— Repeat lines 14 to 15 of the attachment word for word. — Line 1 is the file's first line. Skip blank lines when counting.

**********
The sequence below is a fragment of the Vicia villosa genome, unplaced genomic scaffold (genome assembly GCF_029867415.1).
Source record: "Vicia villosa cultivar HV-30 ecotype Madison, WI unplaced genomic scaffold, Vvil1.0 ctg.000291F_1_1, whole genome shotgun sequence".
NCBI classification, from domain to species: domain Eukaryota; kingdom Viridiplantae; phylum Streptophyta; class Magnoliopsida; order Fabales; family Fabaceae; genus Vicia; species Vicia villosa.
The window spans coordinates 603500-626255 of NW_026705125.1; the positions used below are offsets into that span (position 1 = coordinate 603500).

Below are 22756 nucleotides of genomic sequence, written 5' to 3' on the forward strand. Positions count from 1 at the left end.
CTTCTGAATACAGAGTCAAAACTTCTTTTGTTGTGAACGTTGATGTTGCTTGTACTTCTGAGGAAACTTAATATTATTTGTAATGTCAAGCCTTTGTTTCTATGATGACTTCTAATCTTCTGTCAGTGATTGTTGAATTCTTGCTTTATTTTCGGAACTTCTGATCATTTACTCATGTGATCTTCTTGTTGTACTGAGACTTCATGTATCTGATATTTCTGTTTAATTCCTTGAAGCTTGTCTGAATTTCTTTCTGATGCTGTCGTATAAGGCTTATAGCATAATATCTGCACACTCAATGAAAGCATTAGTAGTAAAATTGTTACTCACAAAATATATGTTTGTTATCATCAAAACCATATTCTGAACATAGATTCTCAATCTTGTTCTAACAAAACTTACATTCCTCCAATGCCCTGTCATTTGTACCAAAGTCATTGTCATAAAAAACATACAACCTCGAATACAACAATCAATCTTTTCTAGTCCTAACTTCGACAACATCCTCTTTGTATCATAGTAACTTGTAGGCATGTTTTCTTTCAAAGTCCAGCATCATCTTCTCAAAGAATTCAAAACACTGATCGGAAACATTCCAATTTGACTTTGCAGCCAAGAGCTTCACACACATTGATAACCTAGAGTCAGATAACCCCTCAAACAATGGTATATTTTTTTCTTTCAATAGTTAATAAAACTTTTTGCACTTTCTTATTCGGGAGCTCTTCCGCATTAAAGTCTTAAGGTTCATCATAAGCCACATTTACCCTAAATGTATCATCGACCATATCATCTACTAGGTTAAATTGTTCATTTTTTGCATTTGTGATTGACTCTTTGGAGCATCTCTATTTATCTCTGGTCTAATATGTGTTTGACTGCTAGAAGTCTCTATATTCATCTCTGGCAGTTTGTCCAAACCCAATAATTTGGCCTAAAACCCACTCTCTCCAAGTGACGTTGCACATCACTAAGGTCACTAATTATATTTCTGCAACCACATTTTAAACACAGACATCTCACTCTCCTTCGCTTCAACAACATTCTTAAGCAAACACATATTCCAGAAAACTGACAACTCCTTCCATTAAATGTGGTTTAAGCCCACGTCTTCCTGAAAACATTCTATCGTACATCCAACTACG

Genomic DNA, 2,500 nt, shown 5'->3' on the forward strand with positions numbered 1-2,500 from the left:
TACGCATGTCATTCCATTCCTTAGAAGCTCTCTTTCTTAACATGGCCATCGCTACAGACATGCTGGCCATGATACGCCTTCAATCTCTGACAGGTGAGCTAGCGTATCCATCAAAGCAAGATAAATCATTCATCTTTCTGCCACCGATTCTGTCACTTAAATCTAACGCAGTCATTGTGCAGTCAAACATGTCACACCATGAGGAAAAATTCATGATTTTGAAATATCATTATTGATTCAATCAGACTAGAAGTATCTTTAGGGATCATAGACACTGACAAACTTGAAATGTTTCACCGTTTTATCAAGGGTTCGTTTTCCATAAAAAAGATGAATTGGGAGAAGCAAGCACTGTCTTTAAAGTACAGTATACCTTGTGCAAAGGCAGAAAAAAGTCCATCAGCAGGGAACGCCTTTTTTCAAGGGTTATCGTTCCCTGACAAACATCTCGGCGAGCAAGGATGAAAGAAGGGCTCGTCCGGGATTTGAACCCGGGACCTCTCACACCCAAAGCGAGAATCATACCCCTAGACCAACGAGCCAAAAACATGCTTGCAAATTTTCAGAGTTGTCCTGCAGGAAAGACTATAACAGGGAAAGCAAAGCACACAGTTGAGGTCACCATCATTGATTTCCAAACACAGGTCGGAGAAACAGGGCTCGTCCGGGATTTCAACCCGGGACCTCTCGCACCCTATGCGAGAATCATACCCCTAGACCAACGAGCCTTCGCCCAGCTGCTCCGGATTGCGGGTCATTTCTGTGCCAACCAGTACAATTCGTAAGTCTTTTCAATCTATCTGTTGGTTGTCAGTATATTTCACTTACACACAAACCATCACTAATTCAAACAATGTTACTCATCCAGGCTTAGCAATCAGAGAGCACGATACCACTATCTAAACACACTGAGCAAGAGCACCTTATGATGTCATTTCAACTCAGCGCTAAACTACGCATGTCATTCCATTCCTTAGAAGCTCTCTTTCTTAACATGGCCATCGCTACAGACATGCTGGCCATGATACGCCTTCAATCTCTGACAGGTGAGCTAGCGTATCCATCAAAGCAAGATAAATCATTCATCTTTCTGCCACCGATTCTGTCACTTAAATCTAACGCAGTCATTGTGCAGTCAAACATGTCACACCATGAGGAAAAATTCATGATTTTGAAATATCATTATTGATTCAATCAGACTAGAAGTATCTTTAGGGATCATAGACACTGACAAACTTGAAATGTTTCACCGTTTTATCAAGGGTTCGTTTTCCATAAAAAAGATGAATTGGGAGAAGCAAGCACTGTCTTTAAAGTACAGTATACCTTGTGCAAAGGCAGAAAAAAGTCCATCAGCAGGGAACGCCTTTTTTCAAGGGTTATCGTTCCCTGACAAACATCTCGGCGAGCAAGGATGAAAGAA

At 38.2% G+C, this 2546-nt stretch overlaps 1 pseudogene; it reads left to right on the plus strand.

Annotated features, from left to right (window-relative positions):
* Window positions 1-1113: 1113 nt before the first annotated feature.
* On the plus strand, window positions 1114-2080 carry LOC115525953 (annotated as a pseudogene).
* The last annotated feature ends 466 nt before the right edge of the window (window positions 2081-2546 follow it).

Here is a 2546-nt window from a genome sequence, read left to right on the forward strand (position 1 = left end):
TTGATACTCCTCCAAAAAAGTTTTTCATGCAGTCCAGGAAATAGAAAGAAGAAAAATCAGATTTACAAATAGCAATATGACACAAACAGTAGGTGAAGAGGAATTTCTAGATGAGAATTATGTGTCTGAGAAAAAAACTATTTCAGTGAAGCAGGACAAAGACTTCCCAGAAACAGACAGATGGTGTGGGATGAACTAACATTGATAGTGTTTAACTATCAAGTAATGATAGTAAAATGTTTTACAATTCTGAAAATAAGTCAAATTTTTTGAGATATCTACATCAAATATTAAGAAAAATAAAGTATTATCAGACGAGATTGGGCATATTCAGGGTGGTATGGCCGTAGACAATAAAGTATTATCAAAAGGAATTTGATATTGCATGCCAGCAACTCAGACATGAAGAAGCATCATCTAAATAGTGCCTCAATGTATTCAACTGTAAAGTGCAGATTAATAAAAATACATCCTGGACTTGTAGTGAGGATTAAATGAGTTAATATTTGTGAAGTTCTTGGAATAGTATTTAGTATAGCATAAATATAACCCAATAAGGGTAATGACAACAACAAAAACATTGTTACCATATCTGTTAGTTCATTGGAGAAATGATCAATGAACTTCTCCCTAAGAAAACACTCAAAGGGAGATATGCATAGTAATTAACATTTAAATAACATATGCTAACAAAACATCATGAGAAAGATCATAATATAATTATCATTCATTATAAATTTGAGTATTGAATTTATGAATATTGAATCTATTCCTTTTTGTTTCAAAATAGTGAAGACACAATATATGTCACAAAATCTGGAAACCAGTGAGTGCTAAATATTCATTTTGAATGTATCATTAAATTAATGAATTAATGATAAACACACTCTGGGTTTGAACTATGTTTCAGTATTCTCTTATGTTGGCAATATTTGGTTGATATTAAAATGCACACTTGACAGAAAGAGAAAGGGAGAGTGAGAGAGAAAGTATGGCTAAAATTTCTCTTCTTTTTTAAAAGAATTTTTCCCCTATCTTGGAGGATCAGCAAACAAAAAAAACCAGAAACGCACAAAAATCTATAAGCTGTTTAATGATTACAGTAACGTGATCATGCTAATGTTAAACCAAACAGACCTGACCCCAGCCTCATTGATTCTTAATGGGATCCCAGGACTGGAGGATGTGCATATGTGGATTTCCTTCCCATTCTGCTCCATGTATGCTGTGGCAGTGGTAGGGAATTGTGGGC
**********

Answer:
Here is a 2546-nt window from a genome sequence, read left to right on the forward strand (position 1 = left end):
TTGATACTCCTCCAAAAAAGTTTTTCATGCAGTCCAGGAAATAGAAAGAAGAAAAATCAGATTTACAAATAGCAATATGACACAAACAGTAGGTGAAGAGGAATTTCTAGATGAGAATTATGTGTCTGAGAAAAAAACTATTTCAGTGAAGCAGGACAAAGACTTCCCAGAAACAGACAGATGGTGTGGGATGAACTAACATTGATAGTGTTTAACTATCAAGTAATGATAGTAAAATGTTTTACAATTCTGAAAATAAGTCAAATTTTTTGAGATATCTACATCAAATATTAAGAAAAATAAAGTATTATCAGACGAGATTGGGCATATTCAGGGTGGTATGGCCGTAGACAATAAAGTATTATCAAAAGGAATTTGATATTGCATGCCAGCAACTCAGACATGAAGAAGCATCATCTAAATAGTGCCTCAATGTATTCAACTGTAAAGTGCAGATTAATAAAAATACATCCTGGACTTGTAGTGAGGATTAAATGAGTTAATATTTGTGAAGTTCTTGGAATAGTATTTAGTATAGCATAAATATAACCCAATAAGGGTAATGACAACAACAAAAACATTGTTACCATATCTGTTAGTTCATTGGAGAAATGATCAATGAACTTCTCCCTAAGAAAACACTCAAAGGGAGATATGCATAGTAATTAACATTTAAATAACATATGCTAACAAAACATCATGAGAAAGATCATAATATAATTATCATTCATTATAAATTTGAGTATTGAATTTATGAATATTGAATCTATTCCTTTTTGTTTCAAAATAGTGAAGACACAATATATGTCACAAAATCTGGAAACCAGTGAGTGCTAAATATTCATTTTGAATGTATCATTAAATTAATGAATTAATGATAAACACACTCTGGGTTTGAACTATGTTTCAGTATTCTCTTATGTTGGCAATATTTGGTTGATATTAAAATGCACACTTGACAGAAAGAGAAAGGGAGAGTGAGAGAGAAAGTATGGCTAAAATTTCTCTTCTTTTTTAAAAGAATTTTTCCCCTATCTTGGAGGATCAGCAAACAAAAAAAACCAGAAACGCACAAAAATCTATAAGCTGTTTAATGATTACAGTAACGTGATCATGCTAATGTTAAACCAAACAGACCTGACCCCAGCCTCATTGATTCTTAATGGGATCCCAGGACTGGAGGATGTGCATATGTGGATTTCCTTCCCATTCTGCTCCATGTATGCTGTGGCAGTGGTAGGGAATTGTGGGC